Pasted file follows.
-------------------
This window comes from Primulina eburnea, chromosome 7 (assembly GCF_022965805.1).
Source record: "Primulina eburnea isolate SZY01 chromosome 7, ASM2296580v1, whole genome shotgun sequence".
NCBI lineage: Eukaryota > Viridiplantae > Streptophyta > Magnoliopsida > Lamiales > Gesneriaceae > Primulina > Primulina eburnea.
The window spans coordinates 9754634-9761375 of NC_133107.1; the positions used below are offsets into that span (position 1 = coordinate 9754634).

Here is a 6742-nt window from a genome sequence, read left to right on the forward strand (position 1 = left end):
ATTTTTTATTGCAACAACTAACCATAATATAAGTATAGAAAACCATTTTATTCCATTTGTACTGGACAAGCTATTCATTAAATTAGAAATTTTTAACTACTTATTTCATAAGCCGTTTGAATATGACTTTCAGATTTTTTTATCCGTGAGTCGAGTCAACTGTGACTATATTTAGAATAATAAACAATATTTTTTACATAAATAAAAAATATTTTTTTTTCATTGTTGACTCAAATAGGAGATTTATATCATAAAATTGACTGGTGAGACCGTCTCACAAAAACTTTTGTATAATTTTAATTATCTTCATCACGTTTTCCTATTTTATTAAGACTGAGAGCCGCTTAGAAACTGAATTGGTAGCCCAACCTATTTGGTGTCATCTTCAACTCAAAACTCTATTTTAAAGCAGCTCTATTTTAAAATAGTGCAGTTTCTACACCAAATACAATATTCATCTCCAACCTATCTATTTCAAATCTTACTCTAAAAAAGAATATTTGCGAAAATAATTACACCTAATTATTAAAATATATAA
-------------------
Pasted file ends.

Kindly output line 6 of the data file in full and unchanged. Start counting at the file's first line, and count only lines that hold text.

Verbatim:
ATTTTTTATTGCAACAACTAACCATAATATAAGTATAGAAAACCATTTTATTCCATTTGTACTGGACAAGCTATTCATTAAATTAGAAATTTTTAACTACTTATTTCATAAGCCGTTTGAATATGACTTTCAGATTTTTTTATCCGTGAGTCGAGTCAACTGTGACTATATTTAGAATAATAAACAATATTTTTTACATAAATAAAAAATATTTTTTTTTCATTGTTGACTCAAATAGGAGATTTATATCATAAAATTGACTGGTGAGACCGTCTCACAAAAACTTTTGTATAATTTTAATTATCTTCATCACGTTTTCCTATTTTATTAAGACTGAGAGCCGCTTAGAAACTGAATTGGTAGCCCAACCTATTTGGTGTCATCTTCAACTCAAAACTCTATTTTAAAGCAGCTCTATTTTAAAATAGTGCAGTTTCTACACCAAATACAATATTCATCTCCAACCTATCTATTTCAAATCTTACTCTAAAAAAGAATATTTGCGAAAATAATTACACCTAATTATTAAAATATATAA